"Chinese Women Dine With White Part 2 of 3," Oregonian, April 12, 1912, 16.
Chinese Women Dine With White
Race Lines Not Drawn at Suffrage Banquet in Honor of La Reine Helen Baker.
Oriental Twits Sisters
Mrs. Chan Declares Oregon Is Behind Neighboring States and Nations – Militant Methods of English
Side by side with their Caucasian sisters, seven Portland Chinese women sat at a banquet at the Portland Hotel yesterday noon. The feast was attended by 150 equal suffrage workers. In the course of the banquet one of the Chinese women addressed the other women and voiced her belief in the rights of women to share political equality with man. She spoke in her native language, and her remarks were interpreted by her daughter.
The dinner was given in honor of La Reine Helen Baker, a magazine writer and author who is visiting in the city. The writer graciously stepped aside when interests centered in the Chinese women.
The presence of the Chinese women at a banquet with white women is unique. Mrs. Baker, who had just returned from a tour of two years in foreign countries, of which she spent six months in England in close association with the suffragists, said after the dinner that in all her travels she had observed nothing to compare with the Portland mixed dinner.
Portland Beats England
“In England,” she said, “where class distinction is virtually eliminated among the suffragists, and the possessor of millions associated with the poorest woman of the slums, I have never known the lines to be so completely obliterated that Chinese women and English women participated in the social function.”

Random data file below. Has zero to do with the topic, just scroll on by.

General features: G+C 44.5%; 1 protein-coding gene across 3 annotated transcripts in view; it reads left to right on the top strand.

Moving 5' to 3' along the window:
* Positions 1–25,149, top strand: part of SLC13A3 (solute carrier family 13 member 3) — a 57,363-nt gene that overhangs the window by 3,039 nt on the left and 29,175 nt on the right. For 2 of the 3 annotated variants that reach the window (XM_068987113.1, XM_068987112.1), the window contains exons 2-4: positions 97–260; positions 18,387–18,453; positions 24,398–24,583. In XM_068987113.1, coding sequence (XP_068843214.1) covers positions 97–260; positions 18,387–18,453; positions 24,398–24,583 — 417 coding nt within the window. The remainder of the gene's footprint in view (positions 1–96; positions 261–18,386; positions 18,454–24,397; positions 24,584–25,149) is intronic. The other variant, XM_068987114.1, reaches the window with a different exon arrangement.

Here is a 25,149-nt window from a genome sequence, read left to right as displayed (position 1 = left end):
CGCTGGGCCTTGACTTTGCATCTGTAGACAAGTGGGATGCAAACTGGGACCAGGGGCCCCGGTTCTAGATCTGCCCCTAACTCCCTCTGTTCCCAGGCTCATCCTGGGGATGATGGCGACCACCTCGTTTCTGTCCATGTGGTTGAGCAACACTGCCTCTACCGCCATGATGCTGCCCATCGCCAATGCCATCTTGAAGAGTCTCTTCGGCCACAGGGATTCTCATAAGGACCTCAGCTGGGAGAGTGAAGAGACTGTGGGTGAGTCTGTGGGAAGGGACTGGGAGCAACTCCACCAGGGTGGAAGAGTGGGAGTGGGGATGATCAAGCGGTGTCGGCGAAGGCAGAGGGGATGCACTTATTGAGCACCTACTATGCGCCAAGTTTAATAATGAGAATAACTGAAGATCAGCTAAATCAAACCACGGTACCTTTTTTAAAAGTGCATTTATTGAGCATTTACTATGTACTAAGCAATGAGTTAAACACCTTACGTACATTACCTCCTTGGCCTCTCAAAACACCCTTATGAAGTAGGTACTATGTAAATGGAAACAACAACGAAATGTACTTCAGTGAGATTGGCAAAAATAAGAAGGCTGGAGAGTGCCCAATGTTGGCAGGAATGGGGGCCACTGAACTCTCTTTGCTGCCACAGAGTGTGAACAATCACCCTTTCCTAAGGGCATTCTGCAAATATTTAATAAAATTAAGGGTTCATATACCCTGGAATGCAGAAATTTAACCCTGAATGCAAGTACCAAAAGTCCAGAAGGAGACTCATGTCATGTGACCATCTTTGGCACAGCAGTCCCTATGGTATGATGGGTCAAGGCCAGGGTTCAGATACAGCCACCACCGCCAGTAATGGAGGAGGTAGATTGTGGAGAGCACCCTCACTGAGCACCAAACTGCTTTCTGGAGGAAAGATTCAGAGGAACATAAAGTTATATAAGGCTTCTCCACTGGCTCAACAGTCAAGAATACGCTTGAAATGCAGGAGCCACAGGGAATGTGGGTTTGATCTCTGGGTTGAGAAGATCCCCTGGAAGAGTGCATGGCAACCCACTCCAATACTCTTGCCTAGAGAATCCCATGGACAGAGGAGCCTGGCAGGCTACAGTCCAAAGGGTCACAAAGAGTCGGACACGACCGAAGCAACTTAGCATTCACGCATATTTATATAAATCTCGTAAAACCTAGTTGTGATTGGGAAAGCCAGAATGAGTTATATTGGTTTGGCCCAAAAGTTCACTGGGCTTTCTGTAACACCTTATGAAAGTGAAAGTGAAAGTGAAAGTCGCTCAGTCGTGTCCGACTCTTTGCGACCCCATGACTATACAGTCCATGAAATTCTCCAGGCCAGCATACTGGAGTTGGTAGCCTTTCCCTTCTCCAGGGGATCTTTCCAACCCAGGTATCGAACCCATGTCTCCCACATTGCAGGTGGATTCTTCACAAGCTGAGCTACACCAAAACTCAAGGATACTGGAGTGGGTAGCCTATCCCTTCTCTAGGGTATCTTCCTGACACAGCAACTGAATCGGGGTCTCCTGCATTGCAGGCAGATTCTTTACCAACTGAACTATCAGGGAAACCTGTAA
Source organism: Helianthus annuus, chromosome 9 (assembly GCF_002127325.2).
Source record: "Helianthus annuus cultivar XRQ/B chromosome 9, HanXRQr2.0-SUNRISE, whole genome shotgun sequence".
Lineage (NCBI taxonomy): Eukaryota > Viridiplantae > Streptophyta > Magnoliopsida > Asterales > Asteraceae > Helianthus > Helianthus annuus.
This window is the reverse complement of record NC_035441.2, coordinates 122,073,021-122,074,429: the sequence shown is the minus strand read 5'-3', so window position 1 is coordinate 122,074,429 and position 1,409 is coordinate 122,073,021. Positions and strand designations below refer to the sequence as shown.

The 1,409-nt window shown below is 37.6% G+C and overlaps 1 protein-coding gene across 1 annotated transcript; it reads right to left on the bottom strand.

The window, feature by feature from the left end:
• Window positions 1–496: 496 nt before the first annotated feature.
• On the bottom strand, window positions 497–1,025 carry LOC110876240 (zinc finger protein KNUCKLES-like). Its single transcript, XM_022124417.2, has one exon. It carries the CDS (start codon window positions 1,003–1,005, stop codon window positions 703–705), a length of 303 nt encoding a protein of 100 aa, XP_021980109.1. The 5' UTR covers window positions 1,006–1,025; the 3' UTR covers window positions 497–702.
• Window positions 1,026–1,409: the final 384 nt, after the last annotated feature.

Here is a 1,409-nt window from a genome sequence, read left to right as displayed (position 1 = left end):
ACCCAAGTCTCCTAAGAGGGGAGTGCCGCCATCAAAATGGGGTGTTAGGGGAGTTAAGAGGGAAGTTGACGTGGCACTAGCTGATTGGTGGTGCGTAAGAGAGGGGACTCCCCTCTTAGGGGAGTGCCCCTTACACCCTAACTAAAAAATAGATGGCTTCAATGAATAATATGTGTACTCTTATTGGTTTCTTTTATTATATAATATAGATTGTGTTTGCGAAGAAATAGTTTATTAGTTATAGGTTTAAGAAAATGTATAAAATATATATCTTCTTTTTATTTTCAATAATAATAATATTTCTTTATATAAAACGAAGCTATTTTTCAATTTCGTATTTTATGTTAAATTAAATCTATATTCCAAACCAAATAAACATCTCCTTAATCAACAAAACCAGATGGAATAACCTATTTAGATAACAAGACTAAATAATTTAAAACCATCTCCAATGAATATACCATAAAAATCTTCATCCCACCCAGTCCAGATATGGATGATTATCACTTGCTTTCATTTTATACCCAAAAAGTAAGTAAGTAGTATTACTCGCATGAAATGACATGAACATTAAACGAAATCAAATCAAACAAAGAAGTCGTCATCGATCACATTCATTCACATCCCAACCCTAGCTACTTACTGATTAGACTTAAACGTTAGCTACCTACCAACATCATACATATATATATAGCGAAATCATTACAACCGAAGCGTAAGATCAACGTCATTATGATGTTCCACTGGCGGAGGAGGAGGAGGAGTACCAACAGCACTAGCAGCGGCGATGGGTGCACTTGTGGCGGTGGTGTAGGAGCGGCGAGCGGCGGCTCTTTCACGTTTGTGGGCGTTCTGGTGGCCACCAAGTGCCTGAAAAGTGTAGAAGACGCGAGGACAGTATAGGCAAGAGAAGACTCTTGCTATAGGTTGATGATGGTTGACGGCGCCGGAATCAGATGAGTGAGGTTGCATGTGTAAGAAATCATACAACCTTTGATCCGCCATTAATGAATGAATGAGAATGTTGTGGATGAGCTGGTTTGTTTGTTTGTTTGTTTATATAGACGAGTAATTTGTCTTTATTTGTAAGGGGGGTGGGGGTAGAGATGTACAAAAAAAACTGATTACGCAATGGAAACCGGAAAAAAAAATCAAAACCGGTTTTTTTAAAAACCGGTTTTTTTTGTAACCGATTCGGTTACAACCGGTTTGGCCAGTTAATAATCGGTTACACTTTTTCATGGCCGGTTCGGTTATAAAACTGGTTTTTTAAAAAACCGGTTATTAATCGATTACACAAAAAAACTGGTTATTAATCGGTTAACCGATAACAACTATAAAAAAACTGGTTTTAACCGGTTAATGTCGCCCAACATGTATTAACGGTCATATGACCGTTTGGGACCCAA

The Chinese women attending the banquet were Mrs. S. K. Chan, wife of a Chinese physician, and herself a physician; her two daughters, Bertie and Fannie Chan; Mrs. Tong, with her two daughters, Ida and Beulah Tong, and Mrs. Herbert Low. Mrs. Chan is the president of a local equal suffrage society among the Chinese women. White suffragists yesterday learned for the first time of the existence of such an organization in the Chinese quarter. Mrs. Chan addressed her white sisters in her native language, and her words were interpreted by her daughter, Bertie, who speaks fluent English.
Thanks Due Americans.
“We Chinese women have much to be thankful for toward our American neighbors,” said Mrs. Chin, “You sent your missionaries to our country and they told us about the destiny and the equality of man and held up before us the highest of ideals. You opened up the avenues of commerce our closed confines and made it possible for our people to get in touch with the outside world, and by observing the various customs and peoples there, to better our customs and our government. But we have taken one step ahead of you. You have brought us the truths of the rights of man and we have put them into practice by granting our women the ballot, thereby placing them upon an equality with men, while you are yet trying to convince your men of this right.
“In this way the Chinese have shown themselves more progressive than the whites. When they threw off the yoke of Manchu tyranny and of the old vogue, they threw it off completely and adopted in their entirety the principles of truth and freedom.
Some Hope for Oregon.
“Oregon is now bounded on four sides by states that have recognized the rights of women. On the north there is Washington, on the east there is Idaho, on the south there is California, and far away, across the waters on the west, there is China. I hope the time is not far off when Oregon herself will take her place among them.”